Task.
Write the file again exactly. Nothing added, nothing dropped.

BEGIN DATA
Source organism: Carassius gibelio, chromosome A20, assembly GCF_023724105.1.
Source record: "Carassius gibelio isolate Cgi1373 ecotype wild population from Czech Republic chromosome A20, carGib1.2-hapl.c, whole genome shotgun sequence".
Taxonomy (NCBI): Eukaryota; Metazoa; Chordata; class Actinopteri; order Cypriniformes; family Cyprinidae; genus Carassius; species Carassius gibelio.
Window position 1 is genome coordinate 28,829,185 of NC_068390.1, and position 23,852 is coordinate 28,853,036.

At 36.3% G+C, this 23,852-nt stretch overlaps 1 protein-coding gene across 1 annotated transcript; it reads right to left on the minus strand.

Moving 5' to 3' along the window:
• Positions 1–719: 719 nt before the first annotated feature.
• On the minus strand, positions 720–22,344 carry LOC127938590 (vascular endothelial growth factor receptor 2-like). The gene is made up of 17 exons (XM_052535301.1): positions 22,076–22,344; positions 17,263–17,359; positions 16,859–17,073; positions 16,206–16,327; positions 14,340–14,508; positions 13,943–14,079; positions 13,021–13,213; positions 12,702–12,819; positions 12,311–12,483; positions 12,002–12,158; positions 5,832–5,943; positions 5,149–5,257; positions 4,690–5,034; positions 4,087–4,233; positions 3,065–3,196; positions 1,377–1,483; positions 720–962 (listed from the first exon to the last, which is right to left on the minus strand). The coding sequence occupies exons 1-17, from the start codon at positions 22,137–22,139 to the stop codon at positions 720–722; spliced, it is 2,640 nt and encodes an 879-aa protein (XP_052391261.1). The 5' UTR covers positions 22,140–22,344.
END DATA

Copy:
Source organism: Carassius gibelio, chromosome A20, assembly GCF_023724105.1.
Source record: "Carassius gibelio isolate Cgi1373 ecotype wild population from Czech Republic chromosome A20, carGib1.2-hapl.c, whole genome shotgun sequence".
Taxonomy (NCBI): Eukaryota; Metazoa; Chordata; class Actinopteri; order Cypriniformes; family Cyprinidae; genus Carassius; species Carassius gibelio.
Window position 1 is genome coordinate 28,829,185 of NC_068390.1, and position 23,852 is coordinate 28,853,036.

At 36.3% G+C, this 23,852-nt stretch overlaps 1 protein-coding gene across 1 annotated transcript; it reads right to left on the minus strand.

Moving 5' to 3' along the window:
• Positions 1–719: 719 nt before the first annotated feature.
• On the minus strand, positions 720–22,344 carry LOC127938590 (vascular endothelial growth factor receptor 2-like). The gene is made up of 17 exons (XM_052535301.1): positions 22,076–22,344; positions 17,263–17,359; positions 16,859–17,073; positions 16,206–16,327; positions 14,340–14,508; positions 13,943–14,079; positions 13,021–13,213; positions 12,702–12,819; positions 12,311–12,483; positions 12,002–12,158; positions 5,832–5,943; positions 5,149–5,257; positions 4,690–5,034; positions 4,087–4,233; positions 3,065–3,196; positions 1,377–1,483; positions 720–962 (listed from the first exon to the last, which is right to left on the minus strand). The coding sequence occupies exons 1-17, from the start codon at positions 22,137–22,139 to the stop codon at positions 720–722; spliced, it is 2,640 nt and encodes an 879-aa protein (XP_052391261.1). The 5' UTR covers positions 22,140–22,344.